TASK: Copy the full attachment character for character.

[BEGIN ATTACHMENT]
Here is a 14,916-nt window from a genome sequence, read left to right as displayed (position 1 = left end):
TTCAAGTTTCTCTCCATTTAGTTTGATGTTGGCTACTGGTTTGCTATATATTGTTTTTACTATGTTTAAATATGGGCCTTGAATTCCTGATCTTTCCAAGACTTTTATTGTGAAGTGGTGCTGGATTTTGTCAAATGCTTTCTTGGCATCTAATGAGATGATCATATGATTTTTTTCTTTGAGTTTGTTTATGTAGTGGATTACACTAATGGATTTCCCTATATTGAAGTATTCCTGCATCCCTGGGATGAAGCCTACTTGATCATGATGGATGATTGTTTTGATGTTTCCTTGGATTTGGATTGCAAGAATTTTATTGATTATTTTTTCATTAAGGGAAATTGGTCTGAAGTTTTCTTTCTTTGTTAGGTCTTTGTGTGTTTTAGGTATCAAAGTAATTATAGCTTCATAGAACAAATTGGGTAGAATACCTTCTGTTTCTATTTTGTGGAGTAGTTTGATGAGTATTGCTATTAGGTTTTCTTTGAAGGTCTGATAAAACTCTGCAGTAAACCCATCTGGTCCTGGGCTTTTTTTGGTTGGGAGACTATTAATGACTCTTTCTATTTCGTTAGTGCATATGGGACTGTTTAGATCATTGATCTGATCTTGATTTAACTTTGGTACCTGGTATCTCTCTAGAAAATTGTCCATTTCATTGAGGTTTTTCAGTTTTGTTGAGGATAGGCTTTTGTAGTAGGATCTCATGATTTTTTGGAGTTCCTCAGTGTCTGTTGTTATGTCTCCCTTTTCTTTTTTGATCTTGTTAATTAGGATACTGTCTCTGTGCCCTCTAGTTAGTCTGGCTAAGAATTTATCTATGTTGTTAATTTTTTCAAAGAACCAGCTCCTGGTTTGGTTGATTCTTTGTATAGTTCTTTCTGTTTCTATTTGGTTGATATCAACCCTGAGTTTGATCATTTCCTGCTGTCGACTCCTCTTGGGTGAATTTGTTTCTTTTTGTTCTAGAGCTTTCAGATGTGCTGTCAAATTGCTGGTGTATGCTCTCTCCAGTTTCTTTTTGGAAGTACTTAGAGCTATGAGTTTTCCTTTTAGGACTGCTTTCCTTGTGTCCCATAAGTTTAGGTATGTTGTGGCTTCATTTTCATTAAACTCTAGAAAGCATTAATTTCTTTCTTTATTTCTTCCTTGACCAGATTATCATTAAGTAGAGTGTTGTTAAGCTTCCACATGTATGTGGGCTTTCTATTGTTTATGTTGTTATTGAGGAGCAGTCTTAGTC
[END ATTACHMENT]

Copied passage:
Here is a 14,916-nt window from a genome sequence, read left to right as displayed (position 1 = left end):
TTCAAGTTTCTCTCCATTTAGTTTGATGTTGGCTACTGGTTTGCTATATATTGTTTTTACTATGTTTAAATATGGGCCTTGAATTCCTGATCTTTCCAAGACTTTTATTGTGAAGTGGTGCTGGATTTTGTCAAATGCTTTCTTGGCATCTAATGAGATGATCATATGATTTTTTTCTTTGAGTTTGTTTATGTAGTGGATTACACTAATGGATTTCCCTATATTGAAGTATTCCTGCATCCCTGGGATGAAGCCTACTTGATCATGATGGATGATTGTTTTGATGTTTCCTTGGATTTGGATTGCAAGAATTTTATTGATTATTTTTTCATTAAGGGAAATTGGTCTGAAGTTTTCTTTCTTTGTTAGGTCTTTGTGTGTTTTAGGTATCAAAGTAATTATAGCTTCATAGAACAAATTGGGTAGAATACCTTCTGTTTCTATTTTGTGGAGTAGTTTGATGAGTATTGCTATTAGGTTTTCTTTGAAGGTCTGATAAAACTCTGCAGTAAACCCATCTGGTCCTGGGCTTTTTTTGGTTGGGAGACTATTAATGACTCTTTCTATTTCGTTAGTGCATATGGGACTGTTTAGATCATTGATCTGATCTTGATTTAACTTTGGTACCTGGTATCTCTCTAGAAAATTGTCCATTTCATTGAGGTTTTTCAGTTTTGTTGAGGATAGGCTTTTGTAGTAGGATCTCATGATTTTTTGGAGTTCCTCAGTGTCTGTTGTTATGTCTCCCTTTTCTTTTTTGATCTTGTTAATTAGGATACTGTCTCTGTGCCCTCTAGTTAGTCTGGCTAAGAATTTATCTATGTTGTTAATTTTTTCAAAGAACCAGCTCCTGGTTTGGTTGATTCTTTGTATAGTTCTTTCTGTTTCTATTTGGTTGATATCAACCCTGAGTTTGATCATTTCCTGCTGTCGACTCCTCTTGGGTGAATTTGTTTCTTTTTGTTCTAGAGCTTTCAGATGTGCTGTCAAATTGCTGGTGTATGCTCTCTCCAGTTTCTTTTTGGAAGTACTTAGAGCTATGAGTTTTCCTTTTAGGACTGCTTTCCTTGTGTCCCATAAGTTTAGGTATGTTGTGGCTTCATTTTCATTAAACTCTAGAAAGCATTAATTTCTTTCTTTATTTCTTCCTTGACCAGATTATCATTAAGTAGAGTGTTGTTAAGCTTCCACATGTATGTGGGCTTTCTATTGTTTATGTTGTTATTGAGGAGCAGTCTTAGTC